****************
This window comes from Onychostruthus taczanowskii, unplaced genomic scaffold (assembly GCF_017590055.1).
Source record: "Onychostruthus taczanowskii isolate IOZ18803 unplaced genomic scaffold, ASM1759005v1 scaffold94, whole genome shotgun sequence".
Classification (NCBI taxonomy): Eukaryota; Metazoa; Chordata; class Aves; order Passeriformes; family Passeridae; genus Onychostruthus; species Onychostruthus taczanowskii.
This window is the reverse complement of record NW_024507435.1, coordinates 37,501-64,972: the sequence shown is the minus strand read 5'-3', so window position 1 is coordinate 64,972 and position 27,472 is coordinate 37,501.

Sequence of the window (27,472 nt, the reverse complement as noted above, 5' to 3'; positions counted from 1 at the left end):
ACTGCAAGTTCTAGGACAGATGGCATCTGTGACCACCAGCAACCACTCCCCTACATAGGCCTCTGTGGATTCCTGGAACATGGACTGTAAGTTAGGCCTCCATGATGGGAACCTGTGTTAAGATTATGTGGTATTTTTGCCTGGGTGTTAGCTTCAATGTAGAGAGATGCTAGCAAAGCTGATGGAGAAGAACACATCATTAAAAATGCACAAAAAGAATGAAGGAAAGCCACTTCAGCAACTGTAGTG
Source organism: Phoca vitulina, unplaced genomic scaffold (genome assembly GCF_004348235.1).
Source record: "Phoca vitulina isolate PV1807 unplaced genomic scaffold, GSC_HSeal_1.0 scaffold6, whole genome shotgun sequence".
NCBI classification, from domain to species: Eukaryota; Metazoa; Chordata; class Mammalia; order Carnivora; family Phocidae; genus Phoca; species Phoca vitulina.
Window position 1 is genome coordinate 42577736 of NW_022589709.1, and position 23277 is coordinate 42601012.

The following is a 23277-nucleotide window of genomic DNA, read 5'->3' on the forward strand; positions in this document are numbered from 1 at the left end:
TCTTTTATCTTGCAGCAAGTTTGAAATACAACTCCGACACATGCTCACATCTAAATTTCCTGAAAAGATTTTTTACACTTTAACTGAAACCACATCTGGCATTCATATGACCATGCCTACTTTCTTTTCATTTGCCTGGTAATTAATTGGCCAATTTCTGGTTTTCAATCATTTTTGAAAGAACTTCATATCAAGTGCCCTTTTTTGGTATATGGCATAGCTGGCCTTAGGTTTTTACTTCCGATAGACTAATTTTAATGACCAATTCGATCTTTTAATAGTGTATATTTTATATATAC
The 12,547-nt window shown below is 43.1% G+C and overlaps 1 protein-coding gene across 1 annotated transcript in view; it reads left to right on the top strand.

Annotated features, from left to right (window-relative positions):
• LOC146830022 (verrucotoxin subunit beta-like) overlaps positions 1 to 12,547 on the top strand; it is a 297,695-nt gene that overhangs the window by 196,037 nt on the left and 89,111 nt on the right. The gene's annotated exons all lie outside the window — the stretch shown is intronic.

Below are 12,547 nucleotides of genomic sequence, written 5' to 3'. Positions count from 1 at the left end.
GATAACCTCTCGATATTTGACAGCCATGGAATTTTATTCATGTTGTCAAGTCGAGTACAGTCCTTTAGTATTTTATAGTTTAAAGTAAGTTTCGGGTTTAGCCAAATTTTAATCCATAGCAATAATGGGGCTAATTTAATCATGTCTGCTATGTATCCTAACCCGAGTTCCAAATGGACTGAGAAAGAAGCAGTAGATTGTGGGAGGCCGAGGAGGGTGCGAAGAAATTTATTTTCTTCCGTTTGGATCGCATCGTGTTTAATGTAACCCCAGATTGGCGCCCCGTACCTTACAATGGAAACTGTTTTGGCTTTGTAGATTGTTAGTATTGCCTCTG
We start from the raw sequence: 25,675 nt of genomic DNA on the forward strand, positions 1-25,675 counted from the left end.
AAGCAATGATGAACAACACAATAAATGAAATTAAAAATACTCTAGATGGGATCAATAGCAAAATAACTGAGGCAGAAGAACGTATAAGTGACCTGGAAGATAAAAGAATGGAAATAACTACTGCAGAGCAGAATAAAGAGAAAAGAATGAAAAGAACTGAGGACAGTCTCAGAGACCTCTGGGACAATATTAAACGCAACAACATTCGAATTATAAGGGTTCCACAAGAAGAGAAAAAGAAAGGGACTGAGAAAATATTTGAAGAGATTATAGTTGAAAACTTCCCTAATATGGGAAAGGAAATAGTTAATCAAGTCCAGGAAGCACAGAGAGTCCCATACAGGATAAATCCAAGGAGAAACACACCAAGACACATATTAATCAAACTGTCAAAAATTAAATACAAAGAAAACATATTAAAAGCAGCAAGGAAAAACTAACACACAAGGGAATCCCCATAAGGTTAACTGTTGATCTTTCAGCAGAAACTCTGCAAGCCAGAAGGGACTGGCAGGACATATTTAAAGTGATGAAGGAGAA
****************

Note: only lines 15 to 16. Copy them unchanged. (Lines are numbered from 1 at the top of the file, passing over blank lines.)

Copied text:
• LOC146830022 (verrucotoxin subunit beta-like) overlaps positions 1 to 12,547 on the top strand; it is a 297,695-nt gene that overhangs the window by 196,037 nt on the left and 89,111 nt on the right. The gene's annotated exons all lie outside the window — the stretch shown is intronic.

Below are 12,547 nucleotides of genomic sequence, written 5' to 3'. Positions count from 1 at the left end.